It did push me to go away to university though, where I found a community of independent Canadian artists who were into making forward-thinking music. It also made me demand tighter to control over my career. And it taught me patience. I think early I was so eager to ‘make it’ that I didn’t speak up for myself or take the time to build the right team. Because I was listening to so much Aaliyah, Monica, and Brandy I thought that 18 was my ceiling for making it. Once I turned 19 I’d be too old. It’s such a ridiculous way to approach your music career because you end up depending on other, older people to make all the important decisions! But lucky for me it gave me a chance to grow. I don’t think I’d push myself in Bonjay the way I do if I hadn’t gone through that nonsense.


It's interesting to hear about that r'n'b influence, given the dancehall/electro elements that your music straddles now. Why do you think the Bonjay sound comes together the way it does?

I: I think it comes together because Alanna’s a big fan of experimental pop and soul sounds like St. Vincent and Wildbirds & Peacedrums. And Björk. While if you asked me to name my top three musicians they would all be off-kilter beatmakers like Seiji, Timbaland and Jah Snocone from Jamaica. On paper those two streams might look like a horrible combination. But we don’t have much of a choice because that’s what we’re into! So we work hard to channel those disparate sounds into meaningful songs.

A: The r&b thing comes from my voice, and the fact that I grew up singing in the church and listening to 90s and 2000s r&b. Something that soul does much better than dance music – from Stevie Wonder to D’Angelo to Brandy – is make albums that cover the full range of human emotions. Not just “jump up!” or “wallow in your own melancholy”, but albums that really go from joy to pain to and everything in between. The full spectrum.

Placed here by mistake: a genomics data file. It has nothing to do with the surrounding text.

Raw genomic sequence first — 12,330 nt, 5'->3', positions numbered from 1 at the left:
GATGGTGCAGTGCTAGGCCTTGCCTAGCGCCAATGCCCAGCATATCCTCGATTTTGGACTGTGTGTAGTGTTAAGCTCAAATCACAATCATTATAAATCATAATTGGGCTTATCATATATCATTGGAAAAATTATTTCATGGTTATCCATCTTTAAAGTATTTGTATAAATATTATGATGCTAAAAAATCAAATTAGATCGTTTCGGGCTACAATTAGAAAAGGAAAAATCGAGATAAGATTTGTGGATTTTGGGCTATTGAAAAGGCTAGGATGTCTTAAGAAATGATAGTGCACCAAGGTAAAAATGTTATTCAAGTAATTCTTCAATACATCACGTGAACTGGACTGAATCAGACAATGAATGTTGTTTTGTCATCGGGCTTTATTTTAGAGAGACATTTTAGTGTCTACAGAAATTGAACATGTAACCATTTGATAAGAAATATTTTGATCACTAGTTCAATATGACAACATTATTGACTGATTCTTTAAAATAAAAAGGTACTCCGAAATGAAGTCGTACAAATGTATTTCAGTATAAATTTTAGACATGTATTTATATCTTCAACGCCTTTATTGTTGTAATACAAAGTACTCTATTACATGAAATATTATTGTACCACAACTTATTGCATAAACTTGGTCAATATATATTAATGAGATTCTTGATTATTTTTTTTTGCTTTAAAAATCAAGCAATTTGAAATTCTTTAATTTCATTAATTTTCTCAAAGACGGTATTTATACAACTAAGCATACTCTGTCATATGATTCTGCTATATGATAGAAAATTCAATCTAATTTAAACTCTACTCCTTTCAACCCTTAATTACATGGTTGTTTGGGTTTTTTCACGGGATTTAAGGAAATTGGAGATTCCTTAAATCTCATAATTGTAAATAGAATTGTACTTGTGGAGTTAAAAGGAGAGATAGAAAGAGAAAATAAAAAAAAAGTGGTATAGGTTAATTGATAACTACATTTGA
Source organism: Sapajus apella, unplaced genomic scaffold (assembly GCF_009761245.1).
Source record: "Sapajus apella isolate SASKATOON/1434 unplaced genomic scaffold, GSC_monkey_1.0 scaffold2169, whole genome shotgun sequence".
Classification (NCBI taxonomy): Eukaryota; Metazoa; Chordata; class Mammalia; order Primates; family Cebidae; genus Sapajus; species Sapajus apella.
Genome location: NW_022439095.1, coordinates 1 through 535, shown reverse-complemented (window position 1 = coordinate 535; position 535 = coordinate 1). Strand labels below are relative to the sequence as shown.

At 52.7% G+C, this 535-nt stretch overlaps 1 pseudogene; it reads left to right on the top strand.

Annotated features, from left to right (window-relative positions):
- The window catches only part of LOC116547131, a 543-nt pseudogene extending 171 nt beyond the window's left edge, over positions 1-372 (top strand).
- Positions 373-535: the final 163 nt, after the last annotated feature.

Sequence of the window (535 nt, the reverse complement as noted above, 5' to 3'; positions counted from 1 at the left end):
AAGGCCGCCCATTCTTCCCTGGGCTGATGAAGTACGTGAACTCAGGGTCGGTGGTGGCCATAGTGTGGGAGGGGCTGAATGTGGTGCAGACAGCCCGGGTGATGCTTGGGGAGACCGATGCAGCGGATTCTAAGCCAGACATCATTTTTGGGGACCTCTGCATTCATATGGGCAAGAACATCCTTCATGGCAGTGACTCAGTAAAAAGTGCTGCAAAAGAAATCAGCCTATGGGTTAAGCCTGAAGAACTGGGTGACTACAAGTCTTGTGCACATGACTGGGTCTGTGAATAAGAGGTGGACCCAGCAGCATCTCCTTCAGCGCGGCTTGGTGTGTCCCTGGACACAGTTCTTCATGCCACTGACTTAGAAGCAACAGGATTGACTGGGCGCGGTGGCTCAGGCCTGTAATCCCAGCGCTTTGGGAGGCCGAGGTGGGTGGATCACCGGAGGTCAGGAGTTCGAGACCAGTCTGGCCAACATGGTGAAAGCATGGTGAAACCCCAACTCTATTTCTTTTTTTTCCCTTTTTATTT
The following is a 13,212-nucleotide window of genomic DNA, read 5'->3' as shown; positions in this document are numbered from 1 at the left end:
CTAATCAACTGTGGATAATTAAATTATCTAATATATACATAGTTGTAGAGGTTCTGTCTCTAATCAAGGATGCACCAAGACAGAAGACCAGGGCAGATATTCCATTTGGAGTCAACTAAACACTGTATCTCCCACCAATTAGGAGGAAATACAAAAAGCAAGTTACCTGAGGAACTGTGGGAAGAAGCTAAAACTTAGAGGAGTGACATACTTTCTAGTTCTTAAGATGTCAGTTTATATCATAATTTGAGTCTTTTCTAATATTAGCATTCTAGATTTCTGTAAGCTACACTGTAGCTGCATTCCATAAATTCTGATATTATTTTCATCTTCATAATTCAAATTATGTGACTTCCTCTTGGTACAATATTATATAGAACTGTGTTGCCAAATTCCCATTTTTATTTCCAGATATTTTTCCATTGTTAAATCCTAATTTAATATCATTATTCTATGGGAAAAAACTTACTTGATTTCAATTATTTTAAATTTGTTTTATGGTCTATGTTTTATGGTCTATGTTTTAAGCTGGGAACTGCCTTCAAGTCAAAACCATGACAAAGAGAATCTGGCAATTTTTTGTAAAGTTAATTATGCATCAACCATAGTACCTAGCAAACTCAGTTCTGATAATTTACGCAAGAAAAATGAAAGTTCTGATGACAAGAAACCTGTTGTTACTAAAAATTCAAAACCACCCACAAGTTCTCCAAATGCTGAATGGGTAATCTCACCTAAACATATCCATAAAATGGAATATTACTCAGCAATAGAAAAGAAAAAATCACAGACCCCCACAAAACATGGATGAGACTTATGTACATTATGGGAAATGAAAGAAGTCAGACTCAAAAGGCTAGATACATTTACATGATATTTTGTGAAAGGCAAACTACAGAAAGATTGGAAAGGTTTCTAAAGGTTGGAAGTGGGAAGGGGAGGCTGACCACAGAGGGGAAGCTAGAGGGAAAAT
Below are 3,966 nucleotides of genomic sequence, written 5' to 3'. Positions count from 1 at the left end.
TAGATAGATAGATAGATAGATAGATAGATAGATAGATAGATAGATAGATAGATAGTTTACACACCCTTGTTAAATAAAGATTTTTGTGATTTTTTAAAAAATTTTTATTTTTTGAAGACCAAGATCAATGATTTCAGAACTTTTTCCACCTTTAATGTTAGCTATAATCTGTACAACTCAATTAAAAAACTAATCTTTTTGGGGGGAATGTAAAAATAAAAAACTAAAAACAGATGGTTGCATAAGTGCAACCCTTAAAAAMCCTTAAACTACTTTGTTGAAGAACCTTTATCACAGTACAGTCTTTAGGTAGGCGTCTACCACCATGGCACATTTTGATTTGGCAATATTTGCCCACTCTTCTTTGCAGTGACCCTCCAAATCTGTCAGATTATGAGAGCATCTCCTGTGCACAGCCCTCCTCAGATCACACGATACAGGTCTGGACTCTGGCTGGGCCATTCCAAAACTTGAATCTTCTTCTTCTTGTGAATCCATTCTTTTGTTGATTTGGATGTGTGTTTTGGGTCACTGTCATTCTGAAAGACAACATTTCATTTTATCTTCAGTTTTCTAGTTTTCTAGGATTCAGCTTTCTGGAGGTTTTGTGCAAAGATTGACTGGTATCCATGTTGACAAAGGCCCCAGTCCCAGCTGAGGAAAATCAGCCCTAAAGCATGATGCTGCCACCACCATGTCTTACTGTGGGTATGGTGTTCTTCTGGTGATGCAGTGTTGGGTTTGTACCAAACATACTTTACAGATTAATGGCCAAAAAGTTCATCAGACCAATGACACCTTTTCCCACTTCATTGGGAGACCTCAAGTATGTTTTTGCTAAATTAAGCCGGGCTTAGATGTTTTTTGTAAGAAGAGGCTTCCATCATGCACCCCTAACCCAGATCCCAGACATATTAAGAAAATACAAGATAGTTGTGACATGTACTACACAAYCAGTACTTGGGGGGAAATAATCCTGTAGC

You wouldn’t call our music straight soul but it’s definitely not straight-up dancehall or “electro” either. We use dancehall as a touchstone because it has this whole no-rules ethos around tempo, arrangement, and subject matter. But I think in the end we’re probably closer to leftfield pop acts like Massive Attack or Labi Siffre – trying to write all different kinds of songs about different topics.


Stumble

 

How did your signing to One Bird Records come about?

A: Natalie at One Bird wrote something about us online, calling us “one to watch for in 2012”. We reached out to her about doing a single and she said “let’s do it”. So a lot of the credit should go to Google Alerts for leading us to her. And to us for picking such a unique name. If we were called something like “Diamond Rings” it’s unlikely we’d have been effortlessly monitoring our name online, panopticon-style.

And finally, what's next for the Bonjay team?

In Berlin right now, hard at work writing our first album. I hope you like what we’ve done so far because we’re taking it much further down the rabbit hole.

 

Bonjay's single set for Stumble/Creepin' is out now on One Bird Records. You can grab it as a limited edition custom notebook (with mp3 download code) here, and keep up with the band's news and new releases on their site.